The national political debate is consumed with allegations of collusion with a foreign government, playing dirty in the election and giving preferential treatment to family and friends.
Familiar charges, no doubt, but there is a twist: In each of these cases, President Trump and his allies are making the accusations, and their target is Hillary Clinton — the Democrat vanquished in a presidential contest held nearly nine months ago.
For many Republicans, the 2016 election is still alive and well — a go-to counterargument as Trump’s agenda bogs down and questions multiply around the Trump campaign’s possible improper contacts with Russian officials.
The latest example came Monday night when Trump, in an address to a Boy Scouts Jamboree in West Virginia, chided Clinton for not working hard enough in key Midwestern states that unexpectedly turned red on election night.
“Do you remember that incredible night with the maps?” Trump asked the Scouts.
Earlier in the day, taking to Twitter, Trump asked why investigators and his “beleaguered” attorney general, Jeff Sessions, aren’t “looking into Crooked Hillarys crimes & Russia relations?”
In both public pronouncements and on social media, the president and his allies — including the Republican National Committee — are arguing, often with scant evidence, that Trump’s former rival engaged in similar, if not worse, behavior. The mere mention of Clinton, who remains a reviled figure among Trump’s core supporters, also serves as a reminder of how much worse they think things would be if she were in the Oval Office.
“This certainly seems to be a preoccupation, and as far as I can tell, it’s unprecedented,” said Doug Heye, a Republican consultant and former RNC communications director.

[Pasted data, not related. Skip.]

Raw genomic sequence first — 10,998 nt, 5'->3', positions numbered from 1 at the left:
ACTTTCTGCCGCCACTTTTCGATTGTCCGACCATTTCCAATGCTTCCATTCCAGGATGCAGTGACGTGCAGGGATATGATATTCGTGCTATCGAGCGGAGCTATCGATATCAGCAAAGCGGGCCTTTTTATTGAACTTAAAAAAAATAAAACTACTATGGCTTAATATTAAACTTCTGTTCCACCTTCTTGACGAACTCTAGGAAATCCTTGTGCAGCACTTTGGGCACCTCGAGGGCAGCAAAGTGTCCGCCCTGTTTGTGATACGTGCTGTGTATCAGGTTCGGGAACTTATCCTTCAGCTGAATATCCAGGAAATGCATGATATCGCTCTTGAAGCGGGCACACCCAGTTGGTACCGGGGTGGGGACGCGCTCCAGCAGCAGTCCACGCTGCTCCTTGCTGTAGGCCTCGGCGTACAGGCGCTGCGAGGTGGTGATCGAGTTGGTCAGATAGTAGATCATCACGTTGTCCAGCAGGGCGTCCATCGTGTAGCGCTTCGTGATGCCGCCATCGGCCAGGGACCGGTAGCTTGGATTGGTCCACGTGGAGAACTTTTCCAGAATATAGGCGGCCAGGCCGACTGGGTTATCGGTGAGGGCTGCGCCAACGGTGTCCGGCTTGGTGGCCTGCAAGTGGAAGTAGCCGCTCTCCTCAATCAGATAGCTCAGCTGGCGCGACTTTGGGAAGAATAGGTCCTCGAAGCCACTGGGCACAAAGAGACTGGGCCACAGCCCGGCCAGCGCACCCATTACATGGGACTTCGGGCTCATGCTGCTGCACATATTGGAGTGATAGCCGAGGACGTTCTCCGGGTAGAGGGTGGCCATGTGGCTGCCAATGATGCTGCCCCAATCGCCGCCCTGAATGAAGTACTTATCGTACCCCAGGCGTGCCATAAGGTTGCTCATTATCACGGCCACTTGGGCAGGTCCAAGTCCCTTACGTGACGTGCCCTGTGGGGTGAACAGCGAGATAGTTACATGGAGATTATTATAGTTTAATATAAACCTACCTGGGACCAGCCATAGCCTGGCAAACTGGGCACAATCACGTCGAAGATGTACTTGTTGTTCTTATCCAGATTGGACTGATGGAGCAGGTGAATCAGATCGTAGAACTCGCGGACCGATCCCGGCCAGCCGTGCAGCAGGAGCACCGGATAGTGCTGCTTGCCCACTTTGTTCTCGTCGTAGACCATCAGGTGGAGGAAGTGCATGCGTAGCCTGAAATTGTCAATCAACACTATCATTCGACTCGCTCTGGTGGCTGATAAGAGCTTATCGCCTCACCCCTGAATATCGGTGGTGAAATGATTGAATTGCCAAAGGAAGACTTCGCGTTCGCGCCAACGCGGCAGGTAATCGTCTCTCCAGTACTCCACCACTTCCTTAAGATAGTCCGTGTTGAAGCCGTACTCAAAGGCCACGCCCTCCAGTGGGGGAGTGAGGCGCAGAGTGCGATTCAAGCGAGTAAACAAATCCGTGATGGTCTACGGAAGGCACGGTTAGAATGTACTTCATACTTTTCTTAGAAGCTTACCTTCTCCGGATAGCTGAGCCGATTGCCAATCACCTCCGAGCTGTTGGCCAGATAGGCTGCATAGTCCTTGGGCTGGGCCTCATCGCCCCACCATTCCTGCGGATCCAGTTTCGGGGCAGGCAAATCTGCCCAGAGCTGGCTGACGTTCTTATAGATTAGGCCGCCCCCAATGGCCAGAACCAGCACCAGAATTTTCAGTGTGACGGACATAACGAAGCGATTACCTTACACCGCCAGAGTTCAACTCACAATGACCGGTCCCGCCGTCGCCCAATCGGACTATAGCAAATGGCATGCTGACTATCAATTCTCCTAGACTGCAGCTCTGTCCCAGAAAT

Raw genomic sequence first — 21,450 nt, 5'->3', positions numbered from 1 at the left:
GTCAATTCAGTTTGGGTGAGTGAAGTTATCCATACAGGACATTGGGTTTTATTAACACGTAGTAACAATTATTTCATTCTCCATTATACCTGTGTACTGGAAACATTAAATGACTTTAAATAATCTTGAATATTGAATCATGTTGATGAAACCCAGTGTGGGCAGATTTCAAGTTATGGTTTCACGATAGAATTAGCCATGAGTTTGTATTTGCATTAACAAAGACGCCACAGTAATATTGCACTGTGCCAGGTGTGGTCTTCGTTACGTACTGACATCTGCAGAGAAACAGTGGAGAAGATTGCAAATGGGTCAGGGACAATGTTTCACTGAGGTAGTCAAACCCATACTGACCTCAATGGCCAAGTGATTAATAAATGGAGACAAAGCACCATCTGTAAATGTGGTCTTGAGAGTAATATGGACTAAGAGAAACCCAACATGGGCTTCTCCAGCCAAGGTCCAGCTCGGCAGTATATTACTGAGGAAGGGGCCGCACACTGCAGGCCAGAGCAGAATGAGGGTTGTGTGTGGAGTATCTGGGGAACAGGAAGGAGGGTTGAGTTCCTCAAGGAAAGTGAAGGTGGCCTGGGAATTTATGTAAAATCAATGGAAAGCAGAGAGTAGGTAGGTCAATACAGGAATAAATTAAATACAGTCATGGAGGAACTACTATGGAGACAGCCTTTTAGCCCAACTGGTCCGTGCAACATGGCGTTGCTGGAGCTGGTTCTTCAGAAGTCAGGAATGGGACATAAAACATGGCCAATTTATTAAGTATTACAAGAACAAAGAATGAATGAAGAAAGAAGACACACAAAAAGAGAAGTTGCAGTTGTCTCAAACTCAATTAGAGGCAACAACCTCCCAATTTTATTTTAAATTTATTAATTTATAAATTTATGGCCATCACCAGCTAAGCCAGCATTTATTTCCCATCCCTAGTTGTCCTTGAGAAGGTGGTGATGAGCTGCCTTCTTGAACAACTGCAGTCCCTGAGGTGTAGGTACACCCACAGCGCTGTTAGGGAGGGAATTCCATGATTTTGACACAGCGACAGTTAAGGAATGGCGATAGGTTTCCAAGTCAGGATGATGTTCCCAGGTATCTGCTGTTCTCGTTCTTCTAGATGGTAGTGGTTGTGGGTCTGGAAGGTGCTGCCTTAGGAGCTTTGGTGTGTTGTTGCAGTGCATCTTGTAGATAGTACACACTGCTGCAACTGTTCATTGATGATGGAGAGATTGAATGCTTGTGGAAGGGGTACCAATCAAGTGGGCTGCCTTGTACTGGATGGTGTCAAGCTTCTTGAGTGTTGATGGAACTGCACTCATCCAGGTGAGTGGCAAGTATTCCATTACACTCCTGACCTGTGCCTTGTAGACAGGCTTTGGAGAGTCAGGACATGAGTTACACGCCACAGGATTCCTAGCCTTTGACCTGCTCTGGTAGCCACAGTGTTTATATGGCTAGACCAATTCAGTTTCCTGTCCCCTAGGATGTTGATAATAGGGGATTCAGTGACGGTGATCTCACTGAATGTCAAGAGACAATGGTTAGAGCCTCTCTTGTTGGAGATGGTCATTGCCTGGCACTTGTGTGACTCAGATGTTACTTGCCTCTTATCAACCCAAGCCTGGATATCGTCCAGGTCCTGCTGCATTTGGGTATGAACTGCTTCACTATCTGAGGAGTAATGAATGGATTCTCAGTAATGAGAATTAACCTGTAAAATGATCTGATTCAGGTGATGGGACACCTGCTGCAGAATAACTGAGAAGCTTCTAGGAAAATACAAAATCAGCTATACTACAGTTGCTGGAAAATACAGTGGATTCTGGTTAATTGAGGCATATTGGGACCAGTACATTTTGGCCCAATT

Trump, in many respects, has never stopped reliving last year’s election. He still makes frequent references to his triumph over Clinton, even in official White House speeches. In an interview last week with New York Times reporters, he quickly mentioned Clinton’s failure while first lady to help pass a comprehensive health-care bill.
From the podium of the White House briefing room, Trump spokeswoman Sarah Huckabee Sanders has also tried to shift the focus to Clinton.
“Look, I think if you want to talk about having relationships with Russia, I’d look no further than the Clintons,” she said, citing a speech former president Bill Clinton had given to a Russian bank, among other things.
More recently, the RNC has started making a habit of focusing on Clinton in research memos distributed to reporters, White House and Capitol Hill staffers, GOP party leaders and other Washington insiders.
One recent memo highlighted Clinton’s initial opposition to a set of Russian sanctions while secretary of state. Another detailed internal discussions among Clinton’s campaign staff — brought to light in hacked emails — about whether to make an issue during the primaries of fraud allegations related to the wife of Sen. Bernie Sanders (Vt.).
Yet another highlighted opposition research done last year by a Democratic consultant regarding a leading Trump associate, allegedly with the assistance of the Ukrainian Embassy — an exercise that Trump boosters have argued comes closer to collusion with a foreign government than anything proven about the Trump campaign.
Still another memo last week carried the subject header “Hillary Clinton” but was about another subject entirely: the governor’s race in Virginia. An RNC aide acknowledged that the use of Clinton’s name was an attempt to get more attention.
Republican operatives say Clinton remains fair game, even though she holds no government office and has given no indication that she plans to run for anything again. “The Democrats are completely divided and without a leader,” said RNC spokesman Michael Ahrens, adding that Clinton’s plans for a new advocacy group, Onward Together, “shows she isn’t trying to exit the political arena anytime soon.”
Republican hands say some of the focus on Clinton is the result of her being in the headlines recently, including stories last week about an investigation that found the U.S. Postal Service engaged in violations of federal law by pressuring managers to approve letter carriers taking time off to campaign for Clinton last fall.